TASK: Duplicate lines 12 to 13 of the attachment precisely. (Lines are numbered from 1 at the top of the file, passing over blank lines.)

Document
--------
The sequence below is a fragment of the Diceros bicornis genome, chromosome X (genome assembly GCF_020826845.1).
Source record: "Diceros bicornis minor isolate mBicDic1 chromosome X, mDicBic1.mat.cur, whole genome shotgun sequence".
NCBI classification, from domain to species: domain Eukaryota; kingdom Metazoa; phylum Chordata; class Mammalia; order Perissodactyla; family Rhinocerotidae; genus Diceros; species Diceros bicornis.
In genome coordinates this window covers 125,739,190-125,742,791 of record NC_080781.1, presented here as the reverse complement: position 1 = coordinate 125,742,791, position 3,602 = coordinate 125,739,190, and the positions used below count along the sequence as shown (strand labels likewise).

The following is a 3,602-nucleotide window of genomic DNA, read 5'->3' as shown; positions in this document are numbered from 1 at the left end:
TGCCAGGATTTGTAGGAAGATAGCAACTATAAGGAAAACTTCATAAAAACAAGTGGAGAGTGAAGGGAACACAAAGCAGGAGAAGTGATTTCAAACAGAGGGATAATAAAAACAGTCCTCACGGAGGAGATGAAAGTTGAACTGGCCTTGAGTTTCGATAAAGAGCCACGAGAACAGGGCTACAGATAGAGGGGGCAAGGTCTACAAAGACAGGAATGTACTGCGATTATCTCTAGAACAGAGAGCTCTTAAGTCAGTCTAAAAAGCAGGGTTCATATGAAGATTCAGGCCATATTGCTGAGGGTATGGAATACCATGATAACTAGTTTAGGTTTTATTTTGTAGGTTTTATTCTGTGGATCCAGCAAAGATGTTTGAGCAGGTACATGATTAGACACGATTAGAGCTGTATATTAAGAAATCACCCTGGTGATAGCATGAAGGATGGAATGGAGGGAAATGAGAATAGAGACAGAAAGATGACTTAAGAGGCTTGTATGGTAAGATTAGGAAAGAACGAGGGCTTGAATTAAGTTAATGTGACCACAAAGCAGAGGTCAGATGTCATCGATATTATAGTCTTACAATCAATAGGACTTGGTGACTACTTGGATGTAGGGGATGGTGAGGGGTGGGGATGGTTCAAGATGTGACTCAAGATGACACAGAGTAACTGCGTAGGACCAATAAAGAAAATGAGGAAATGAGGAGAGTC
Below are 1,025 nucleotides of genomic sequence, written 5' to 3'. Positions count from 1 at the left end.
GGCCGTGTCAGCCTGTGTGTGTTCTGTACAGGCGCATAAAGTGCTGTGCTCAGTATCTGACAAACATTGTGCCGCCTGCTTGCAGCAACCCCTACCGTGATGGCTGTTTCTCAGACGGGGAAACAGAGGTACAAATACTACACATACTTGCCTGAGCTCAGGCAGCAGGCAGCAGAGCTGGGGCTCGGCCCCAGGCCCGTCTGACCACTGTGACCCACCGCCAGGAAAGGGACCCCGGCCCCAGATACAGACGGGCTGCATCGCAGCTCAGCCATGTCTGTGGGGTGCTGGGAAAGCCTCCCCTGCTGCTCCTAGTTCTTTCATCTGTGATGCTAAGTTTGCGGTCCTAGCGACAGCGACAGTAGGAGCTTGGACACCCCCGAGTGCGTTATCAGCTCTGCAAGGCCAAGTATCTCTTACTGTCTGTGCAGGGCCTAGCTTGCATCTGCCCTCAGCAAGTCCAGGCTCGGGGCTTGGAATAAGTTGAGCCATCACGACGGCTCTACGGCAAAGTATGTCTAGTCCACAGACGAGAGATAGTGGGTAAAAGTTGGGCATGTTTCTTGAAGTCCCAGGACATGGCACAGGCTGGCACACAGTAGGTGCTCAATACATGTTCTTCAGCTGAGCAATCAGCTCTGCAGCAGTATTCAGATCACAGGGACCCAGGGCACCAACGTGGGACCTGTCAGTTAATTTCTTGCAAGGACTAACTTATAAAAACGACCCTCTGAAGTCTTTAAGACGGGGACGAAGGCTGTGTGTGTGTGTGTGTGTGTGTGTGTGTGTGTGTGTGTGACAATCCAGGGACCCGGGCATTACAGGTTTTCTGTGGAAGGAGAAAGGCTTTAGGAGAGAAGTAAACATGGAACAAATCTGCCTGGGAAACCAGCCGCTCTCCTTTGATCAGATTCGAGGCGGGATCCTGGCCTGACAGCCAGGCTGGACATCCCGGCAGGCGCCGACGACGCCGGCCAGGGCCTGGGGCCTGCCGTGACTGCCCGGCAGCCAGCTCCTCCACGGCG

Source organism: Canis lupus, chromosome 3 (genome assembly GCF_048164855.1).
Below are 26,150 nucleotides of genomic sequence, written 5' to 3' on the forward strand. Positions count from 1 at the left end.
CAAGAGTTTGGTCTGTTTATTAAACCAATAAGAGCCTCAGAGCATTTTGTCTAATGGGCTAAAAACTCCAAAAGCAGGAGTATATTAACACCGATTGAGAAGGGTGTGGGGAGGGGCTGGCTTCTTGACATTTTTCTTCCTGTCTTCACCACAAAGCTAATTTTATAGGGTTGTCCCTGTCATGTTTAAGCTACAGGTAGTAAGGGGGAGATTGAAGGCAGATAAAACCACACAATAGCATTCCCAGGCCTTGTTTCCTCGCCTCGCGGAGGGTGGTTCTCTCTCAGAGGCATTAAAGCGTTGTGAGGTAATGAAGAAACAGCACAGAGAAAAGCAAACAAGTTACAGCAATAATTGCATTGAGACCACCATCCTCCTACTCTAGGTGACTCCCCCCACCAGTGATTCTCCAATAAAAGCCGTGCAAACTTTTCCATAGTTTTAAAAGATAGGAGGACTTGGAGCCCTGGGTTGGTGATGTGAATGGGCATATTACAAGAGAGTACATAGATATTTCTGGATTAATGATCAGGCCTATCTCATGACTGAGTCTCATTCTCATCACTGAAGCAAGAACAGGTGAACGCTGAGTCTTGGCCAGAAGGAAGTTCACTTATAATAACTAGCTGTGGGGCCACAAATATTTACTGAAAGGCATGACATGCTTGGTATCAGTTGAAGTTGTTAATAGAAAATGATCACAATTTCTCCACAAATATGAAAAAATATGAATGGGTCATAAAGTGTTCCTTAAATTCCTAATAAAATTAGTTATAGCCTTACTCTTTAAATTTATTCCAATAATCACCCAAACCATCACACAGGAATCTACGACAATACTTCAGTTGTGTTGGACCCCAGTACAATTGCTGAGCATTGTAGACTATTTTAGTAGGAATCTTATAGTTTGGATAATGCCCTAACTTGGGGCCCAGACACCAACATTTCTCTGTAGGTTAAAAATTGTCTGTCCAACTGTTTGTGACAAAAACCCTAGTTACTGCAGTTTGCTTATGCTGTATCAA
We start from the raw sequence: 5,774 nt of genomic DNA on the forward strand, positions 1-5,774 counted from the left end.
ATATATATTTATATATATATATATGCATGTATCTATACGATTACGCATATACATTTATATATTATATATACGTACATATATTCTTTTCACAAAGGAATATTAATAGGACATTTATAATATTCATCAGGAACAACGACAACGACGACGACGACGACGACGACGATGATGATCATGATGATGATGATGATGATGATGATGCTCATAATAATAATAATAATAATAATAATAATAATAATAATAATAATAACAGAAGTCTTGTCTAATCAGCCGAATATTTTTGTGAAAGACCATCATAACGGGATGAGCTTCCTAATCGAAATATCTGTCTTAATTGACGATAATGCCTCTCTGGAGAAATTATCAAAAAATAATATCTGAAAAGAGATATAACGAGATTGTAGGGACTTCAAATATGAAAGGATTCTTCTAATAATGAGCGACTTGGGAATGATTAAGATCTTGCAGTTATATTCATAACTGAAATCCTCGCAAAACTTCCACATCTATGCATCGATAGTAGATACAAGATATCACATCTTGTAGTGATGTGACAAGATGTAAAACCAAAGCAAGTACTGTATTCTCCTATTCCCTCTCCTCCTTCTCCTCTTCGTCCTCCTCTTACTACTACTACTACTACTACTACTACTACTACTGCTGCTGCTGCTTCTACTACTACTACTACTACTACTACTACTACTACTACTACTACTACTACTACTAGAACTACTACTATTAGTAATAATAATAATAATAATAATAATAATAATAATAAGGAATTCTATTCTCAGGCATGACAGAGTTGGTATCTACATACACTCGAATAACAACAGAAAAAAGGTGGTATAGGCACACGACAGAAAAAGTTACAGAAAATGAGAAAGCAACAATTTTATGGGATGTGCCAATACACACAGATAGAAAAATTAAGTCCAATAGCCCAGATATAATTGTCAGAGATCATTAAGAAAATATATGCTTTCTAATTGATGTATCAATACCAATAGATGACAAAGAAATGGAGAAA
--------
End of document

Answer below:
We start from the raw sequence: 5,774 nt of genomic DNA on the forward strand, positions 1-5,774 counted from the left end.
ATATATATTTATATATATATATATGCATGTATCTATACGATTACGCATATACATTTATATATTATATATACGTACATATATTCTTTTCACAAAGGAATATTAATAGGACATTTATAATATTCATCAGGAACAACGACAACGACGACGACGACGACGACGACGATGATGATCATGATGATGATGATGATGATGATGATGCTCATAATAATAATAATAATAATAATAATAATAATAATAATAATAATAACAGAAGTCTTGTCTAATCAGCCGAATATTTTTGTGAAAGACCATCATAACGGGATGAGCTTCCTAATCGAAATATCTGTCTTAATTGACGATAATGCCTCTCTGGAGAAATTATCAAAAAATAATATCTGAAAAGAGATATAACGAGATTGTAGGGACTTCAAATATGAAAGGATTCTTCTAATAATGAGCGACTTGGGAATGATTAAGATCTTGCAGTTATATTCATAACTGAAATCCTCGCAAAACTTCCACATCTATGCATCGATAGTAGATACAAGATATCACATCTTGTAGTGATGTGACAAGATGTAAAACCAAAGCAAGTACTGTATTCTCCTATTCCCTCTCCTCCTTCTCCTCTTCGTCCTCCTCTTACTACTACTACTACTACTACTACTACTACTACTGCTGCTGCTGCTTCTACTACTACTACTACTACTACTACTACTACTACTACTACTACTACTACTACTAGAACTACTACTATTAGTAATAATAATAATAATAATAATAATAATAATAATAAGGAATTCTATTCTCAGGCATGACAGAGTTGGTATCTACATACACTCGAATAACAACAGAAAAAAGGTGGTATAGGCACACGACAGAAAAAGTTACAGAAAATGAGAAAGCAACAATTTTATGGGATGTGCCAATACACACAGATAGAAAAATTAAGTCCAATAGCCCAGATATAATTGTCAGAGATCATTAAGAAAATATATGCTTTCTAATTGATGTATCAATACCAATAGATGACAAAGAAATGGAGAAA